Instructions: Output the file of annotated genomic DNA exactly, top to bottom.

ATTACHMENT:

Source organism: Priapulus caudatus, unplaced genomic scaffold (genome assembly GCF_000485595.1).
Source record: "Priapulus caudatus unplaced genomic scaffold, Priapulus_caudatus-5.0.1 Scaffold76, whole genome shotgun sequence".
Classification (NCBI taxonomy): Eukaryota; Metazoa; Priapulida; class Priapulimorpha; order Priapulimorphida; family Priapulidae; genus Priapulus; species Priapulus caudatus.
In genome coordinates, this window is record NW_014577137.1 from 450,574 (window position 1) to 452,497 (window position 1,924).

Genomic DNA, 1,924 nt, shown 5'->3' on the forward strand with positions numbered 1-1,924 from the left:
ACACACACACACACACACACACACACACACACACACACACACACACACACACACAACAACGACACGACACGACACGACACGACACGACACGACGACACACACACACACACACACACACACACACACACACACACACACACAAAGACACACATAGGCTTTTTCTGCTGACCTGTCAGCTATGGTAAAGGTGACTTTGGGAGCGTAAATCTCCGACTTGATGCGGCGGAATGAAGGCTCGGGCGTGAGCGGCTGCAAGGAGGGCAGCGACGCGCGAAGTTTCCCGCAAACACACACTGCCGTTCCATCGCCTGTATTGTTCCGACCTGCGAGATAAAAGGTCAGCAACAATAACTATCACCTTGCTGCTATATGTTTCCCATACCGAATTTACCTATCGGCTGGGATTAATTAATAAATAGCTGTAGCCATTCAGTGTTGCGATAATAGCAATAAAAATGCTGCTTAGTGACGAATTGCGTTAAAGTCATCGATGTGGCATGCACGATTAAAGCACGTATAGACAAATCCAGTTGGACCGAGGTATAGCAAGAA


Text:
Source organism: Priapulus caudatus, unplaced genomic scaffold (genome assembly GCF_000485595.1).
Source record: "Priapulus caudatus unplaced genomic scaffold, Priapulus_caudatus-5.0.1 Scaffold76, whole genome shotgun sequence".
Classification (NCBI taxonomy): Eukaryota; Metazoa; Priapulida; class Priapulimorpha; order Priapulimorphida; family Priapulidae; genus Priapulus; species Priapulus caudatus.
In genome coordinates, this window is record NW_014577137.1 from 450,574 (window position 1) to 452,497 (window position 1,924).

Genomic DNA, 1,924 nt, shown 5'->3' on the forward strand with positions numbered 1-1,924 from the left:
ACACACACACACACACACACACACACACACACACACACACACACACACACACACAACAACGACACGACACGACACGACACGACACGACACGACGACACACACACACACACACACACACACACACACACACACACACACACAAAGACACACATAGGCTTTTTCTGCTGACCTGTCAGCTATGGTAAAGGTGACTTTGGGAGCGTAAATCTCCGACTTGATGCGGCGGAATGAAGGCTCGGGCGTGAGCGGCTGCAAGGAGGGCAGCGACGCGCGAAGTTTCCCGCAAACACACACTGCCGTTCCATCGCCTGTATTGTTCCGACCTGCGAGATAAAAGGTCAGCAACAATAACTATCACCTTGCTGCTATATGTTTCCCATACCGAATTTACCTATCGGCTGGGATTAATTAATAAATAGCTGTAGCCATTCAGTGTTGCGATAATAGCAATAAAAATGCTGCTTAGTGACGAATTGCGTTAAAGTCATCGATGTGGCATGCACGATTAAAGCACGTATAGACAAATCCAGTTGGACCGAGGTATAGCAAGAA